CHARLESTON, W.Va. — A Charleston family wants lawmakers to pass a bill that would combat the statewide drug epidemic by allowing for a substance abuse recovery fund in West Virginia.
This is the second time Cece Brown is working to pass the Ryan Brown Addiction Prevention and Recovery Fund Act after it failed to clear the state Legislature last year.
Brown’s son Ryan died of a heroin overdose inside the Macy’s bathroom at the Charleston Town Center Mall in April 2014.
“When those detectives came to tell me about it, I said at that time ‘I don’t want one more person to die,'” Brown said on Wednesday’s MetroNews “Talkline.”
That’s why she wants to provide a venue for funds to be contributed to individuals who need drug treatment.
“This will be tied directly to the person,” she said of the fund. “I don’t want any money that I ask someone to donate — I don’t want it to go to anything but for that person getting help and saving that person.”
The bill (HB 2422) is currently before the House Finance Committee.
Delegate Andrew Robinson (D-Kanawha, 36), the lead sponsor of the bill, said he knew Ryan almost his whole life.
“Ryan was a life long friend of mine from 2 or 3 years old all the way up. We went to elementary, middle school, high school and then we went off to WVU together,” Robinson said on “Talkline.” “Somewhere around there in college, Ryan fell into addiction and passed away.”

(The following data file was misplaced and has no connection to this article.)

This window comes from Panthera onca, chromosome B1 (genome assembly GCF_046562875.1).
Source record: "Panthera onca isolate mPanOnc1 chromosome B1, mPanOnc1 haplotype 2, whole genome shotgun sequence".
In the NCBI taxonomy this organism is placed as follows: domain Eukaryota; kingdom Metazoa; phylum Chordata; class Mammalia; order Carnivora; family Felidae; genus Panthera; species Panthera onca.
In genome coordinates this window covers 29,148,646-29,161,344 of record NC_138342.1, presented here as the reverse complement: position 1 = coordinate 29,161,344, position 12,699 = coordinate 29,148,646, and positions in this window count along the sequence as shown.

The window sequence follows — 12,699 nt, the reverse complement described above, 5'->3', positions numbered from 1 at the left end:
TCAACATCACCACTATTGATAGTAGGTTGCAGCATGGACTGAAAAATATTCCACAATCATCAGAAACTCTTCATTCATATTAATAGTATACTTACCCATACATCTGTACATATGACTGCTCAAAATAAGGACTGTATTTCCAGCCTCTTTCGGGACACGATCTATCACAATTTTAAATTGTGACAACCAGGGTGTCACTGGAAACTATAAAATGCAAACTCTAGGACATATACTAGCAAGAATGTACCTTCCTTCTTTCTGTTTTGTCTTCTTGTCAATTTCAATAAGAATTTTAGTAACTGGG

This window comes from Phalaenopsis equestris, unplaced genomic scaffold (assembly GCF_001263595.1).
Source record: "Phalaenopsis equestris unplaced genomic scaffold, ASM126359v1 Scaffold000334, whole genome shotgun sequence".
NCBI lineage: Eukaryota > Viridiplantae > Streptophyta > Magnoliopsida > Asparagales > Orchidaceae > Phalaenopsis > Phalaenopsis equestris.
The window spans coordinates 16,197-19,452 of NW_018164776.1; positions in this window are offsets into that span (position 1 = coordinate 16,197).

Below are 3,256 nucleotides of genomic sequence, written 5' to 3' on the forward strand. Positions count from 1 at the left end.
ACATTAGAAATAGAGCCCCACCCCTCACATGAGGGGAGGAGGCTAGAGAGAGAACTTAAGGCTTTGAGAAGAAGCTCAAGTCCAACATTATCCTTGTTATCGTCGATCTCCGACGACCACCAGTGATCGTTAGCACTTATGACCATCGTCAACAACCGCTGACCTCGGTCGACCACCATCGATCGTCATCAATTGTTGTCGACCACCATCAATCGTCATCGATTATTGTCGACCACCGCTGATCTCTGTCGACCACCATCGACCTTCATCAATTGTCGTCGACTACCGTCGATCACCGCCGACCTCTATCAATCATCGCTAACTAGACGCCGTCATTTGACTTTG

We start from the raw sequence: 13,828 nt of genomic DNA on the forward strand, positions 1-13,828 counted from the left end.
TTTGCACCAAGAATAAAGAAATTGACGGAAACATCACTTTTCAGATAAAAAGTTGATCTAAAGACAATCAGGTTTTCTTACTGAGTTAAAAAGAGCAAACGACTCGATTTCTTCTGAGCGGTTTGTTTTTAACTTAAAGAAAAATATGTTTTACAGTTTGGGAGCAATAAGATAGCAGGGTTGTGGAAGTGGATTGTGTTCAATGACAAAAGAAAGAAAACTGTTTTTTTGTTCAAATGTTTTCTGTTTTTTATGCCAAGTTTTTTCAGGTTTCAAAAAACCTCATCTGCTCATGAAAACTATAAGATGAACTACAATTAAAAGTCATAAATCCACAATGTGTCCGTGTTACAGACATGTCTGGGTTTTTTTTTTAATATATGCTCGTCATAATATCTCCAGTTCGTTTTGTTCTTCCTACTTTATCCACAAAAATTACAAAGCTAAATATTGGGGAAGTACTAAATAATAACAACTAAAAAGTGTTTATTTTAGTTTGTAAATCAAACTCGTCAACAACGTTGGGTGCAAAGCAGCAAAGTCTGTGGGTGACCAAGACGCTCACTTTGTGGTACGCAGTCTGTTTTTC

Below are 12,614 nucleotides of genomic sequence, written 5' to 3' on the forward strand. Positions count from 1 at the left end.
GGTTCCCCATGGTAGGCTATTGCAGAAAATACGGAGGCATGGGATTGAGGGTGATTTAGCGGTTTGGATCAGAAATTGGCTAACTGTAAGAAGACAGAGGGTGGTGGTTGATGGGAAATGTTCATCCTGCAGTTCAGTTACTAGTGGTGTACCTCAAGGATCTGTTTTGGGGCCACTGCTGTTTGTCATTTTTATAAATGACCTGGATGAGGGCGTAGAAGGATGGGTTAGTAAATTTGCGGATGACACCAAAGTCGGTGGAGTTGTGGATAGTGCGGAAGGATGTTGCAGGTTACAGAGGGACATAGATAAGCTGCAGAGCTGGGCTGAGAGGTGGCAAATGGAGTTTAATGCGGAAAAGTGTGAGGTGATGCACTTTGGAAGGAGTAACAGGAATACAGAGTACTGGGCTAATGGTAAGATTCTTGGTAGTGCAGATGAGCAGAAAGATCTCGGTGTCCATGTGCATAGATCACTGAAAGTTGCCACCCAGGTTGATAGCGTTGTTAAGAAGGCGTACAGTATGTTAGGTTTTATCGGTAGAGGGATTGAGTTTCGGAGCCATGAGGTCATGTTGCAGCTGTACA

Before Ryan died, he went through three detox only programs and was on the waiting list for two long term programs.
The bill focuses on funding for people who may not have private insurance, Medicare or medicaid. The West Virginia Department of Health and Human Resources will collect public and private funds through grants, gifts and income from investments, according to the bill.
“This bill would give us some place for all that money to land. Hopefully, it will come through,” Robinson said. “Right now it does not have a funding source. It just creates a landing point and gives people, like Cece, the opportunity to go out and advocate for private funds to be donated to this fund.”
Brown said she doesn’t want another parent to suffer the grief of losing a child to an overdose and that it’s time to fix the problem.
“We didn’t get here overnight and now this problem belongs to all of us. We need to come together as a state and work on solving it. We need to take action,” she said.